Good point, but what if the minority culture's values differ on this? Much like I prefer to exist than my carbon being used for the construction of a perfect orgasmium human. Members of minority cultures might prefer to put costs on each other to prevent them from leaving the community.

Also it would really upset groups like say Haredim Jews.

Comment by cavejohnson on I've had it with those dark rumours about our culture rigorously suppressing opinions · 2012-01-28T20:23:19.132Z · score: 4 (4 votes) · LW · GW

Why stop at cuckoldry, where the child is still genetically half one's spouse's? Outright cuckcooing! Swap everybody's kids around in the hospital!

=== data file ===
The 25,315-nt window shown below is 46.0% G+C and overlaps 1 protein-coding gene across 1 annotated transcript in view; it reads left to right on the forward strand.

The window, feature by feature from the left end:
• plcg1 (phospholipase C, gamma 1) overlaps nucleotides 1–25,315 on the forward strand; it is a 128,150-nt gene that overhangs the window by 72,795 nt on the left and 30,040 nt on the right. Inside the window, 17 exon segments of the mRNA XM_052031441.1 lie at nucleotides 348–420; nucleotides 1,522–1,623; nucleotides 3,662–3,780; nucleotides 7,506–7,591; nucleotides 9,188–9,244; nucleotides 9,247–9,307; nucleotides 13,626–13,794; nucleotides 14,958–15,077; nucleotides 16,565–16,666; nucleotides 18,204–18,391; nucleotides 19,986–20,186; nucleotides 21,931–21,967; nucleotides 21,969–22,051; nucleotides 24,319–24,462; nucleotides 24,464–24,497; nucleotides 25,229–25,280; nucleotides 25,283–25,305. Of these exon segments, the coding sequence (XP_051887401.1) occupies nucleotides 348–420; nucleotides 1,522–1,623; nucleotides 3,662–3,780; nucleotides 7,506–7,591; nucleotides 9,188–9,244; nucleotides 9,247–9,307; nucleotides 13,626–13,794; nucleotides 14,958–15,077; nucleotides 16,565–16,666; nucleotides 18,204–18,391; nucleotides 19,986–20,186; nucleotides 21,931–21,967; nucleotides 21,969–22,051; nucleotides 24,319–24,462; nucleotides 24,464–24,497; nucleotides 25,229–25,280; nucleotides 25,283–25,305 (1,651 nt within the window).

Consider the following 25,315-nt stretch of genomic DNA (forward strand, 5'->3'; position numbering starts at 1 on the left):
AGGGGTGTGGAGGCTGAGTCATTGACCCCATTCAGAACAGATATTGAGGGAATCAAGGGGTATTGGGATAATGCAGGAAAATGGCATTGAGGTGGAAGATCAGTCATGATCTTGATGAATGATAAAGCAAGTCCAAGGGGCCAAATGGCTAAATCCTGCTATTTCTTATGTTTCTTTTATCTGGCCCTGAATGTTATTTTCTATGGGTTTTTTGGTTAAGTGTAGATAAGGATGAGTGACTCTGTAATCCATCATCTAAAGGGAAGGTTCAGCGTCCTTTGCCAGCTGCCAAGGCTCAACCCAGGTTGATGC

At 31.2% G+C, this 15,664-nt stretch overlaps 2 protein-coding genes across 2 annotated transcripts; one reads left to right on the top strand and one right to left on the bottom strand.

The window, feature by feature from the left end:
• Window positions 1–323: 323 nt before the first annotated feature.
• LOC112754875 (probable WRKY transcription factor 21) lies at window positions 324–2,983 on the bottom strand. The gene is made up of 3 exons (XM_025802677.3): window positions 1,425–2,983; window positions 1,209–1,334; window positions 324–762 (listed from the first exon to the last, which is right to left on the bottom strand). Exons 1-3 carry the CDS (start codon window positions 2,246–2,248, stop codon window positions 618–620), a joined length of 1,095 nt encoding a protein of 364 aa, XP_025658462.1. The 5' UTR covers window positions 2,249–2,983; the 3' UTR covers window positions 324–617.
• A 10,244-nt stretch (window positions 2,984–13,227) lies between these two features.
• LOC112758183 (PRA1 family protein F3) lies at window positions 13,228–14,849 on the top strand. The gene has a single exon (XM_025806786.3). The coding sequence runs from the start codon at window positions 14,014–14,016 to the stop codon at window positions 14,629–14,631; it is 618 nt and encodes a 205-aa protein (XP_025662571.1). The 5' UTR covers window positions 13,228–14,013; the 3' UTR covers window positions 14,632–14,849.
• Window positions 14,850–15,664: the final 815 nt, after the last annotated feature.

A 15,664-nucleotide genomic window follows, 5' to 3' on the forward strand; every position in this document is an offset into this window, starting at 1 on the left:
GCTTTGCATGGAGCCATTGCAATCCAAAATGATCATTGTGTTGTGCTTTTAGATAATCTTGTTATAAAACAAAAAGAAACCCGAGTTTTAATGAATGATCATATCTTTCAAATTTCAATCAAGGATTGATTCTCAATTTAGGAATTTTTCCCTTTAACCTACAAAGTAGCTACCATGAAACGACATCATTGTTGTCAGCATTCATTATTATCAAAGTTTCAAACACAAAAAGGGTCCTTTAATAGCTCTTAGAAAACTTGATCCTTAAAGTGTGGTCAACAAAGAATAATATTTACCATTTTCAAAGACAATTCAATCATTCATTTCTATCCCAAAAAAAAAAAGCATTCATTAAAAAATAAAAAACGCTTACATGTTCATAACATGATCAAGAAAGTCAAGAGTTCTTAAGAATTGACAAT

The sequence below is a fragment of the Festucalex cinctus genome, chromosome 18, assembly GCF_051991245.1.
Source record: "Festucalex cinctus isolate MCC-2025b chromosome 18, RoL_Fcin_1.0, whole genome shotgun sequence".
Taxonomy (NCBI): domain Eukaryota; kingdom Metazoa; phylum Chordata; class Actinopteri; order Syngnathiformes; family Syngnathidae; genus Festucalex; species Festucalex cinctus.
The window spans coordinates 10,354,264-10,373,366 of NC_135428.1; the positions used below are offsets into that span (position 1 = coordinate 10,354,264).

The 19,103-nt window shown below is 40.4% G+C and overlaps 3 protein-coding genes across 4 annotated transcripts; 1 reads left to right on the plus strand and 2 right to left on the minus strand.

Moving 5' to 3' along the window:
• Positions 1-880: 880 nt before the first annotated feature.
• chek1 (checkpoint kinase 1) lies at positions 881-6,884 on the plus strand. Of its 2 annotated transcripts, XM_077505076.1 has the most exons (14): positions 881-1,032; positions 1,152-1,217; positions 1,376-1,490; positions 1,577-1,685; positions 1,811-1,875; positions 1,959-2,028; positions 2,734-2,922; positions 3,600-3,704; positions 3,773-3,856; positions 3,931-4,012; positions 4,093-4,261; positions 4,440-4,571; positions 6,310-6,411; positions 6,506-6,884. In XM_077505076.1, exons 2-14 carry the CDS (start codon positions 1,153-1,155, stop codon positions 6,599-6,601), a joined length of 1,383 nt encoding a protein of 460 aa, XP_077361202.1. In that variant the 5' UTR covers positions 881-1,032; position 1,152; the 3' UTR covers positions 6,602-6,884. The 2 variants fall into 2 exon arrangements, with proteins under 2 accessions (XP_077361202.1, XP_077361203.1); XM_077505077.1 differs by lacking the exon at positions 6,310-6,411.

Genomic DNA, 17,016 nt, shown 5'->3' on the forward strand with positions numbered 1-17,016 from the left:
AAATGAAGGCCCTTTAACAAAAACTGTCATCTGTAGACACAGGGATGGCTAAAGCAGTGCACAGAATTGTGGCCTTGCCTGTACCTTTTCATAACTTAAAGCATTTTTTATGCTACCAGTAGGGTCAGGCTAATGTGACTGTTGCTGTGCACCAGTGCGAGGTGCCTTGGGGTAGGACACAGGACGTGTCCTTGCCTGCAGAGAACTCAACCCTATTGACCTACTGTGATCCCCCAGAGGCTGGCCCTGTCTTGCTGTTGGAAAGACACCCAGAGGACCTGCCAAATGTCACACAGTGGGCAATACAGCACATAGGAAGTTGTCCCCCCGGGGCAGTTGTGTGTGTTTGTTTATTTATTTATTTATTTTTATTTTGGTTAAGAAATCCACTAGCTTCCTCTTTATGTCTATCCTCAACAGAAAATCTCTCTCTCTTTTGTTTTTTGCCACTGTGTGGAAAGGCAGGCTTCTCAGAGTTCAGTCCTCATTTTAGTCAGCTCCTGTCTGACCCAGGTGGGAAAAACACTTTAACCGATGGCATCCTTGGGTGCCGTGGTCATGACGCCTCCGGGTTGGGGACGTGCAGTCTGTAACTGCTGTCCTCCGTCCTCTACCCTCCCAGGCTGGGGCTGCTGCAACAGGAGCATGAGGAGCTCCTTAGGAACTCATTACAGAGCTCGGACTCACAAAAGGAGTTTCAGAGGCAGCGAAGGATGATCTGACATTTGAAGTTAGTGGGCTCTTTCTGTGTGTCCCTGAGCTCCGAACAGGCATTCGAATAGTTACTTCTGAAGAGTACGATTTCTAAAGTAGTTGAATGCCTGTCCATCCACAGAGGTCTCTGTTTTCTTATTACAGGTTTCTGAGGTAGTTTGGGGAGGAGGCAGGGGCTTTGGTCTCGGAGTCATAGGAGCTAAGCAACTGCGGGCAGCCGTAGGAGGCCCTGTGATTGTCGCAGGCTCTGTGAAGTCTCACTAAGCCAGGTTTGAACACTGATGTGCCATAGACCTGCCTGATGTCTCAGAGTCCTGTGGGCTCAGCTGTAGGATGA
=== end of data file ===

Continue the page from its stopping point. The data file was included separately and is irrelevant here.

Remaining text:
Terrible idea to try actually implement in a multicultural society, since for visible minorities it amounts to cultural genocide. What are the odds the child they get actually assimilate to their culture if he can easily pass in greater society as a member of the privileged one?

Unless one factors in ethnicity in who gets who... which is just a horrible can of worms.

Comment by cavejohnson on Awful Austrians · 2012-01-28T18:18:28.605Z · score: 0 (0 votes) · LW · GW

Deflation is normal?

Comment by cavejohnson on I've had it with those dark rumours about our culture rigorously suppressing opinions · 2012-01-28T17:48:14.089Z · score: 14 (20 votes) · LW · GW

Let's do the impossible and think the unthinkable! I must know what those secrets are, no matter how much sleep and comfort I might lose.

Anarcho-capitalists are right.

Most upper class and wealthy jobs are actually rent seeking activities as argued in this video by fellow LessWrong user Aurini.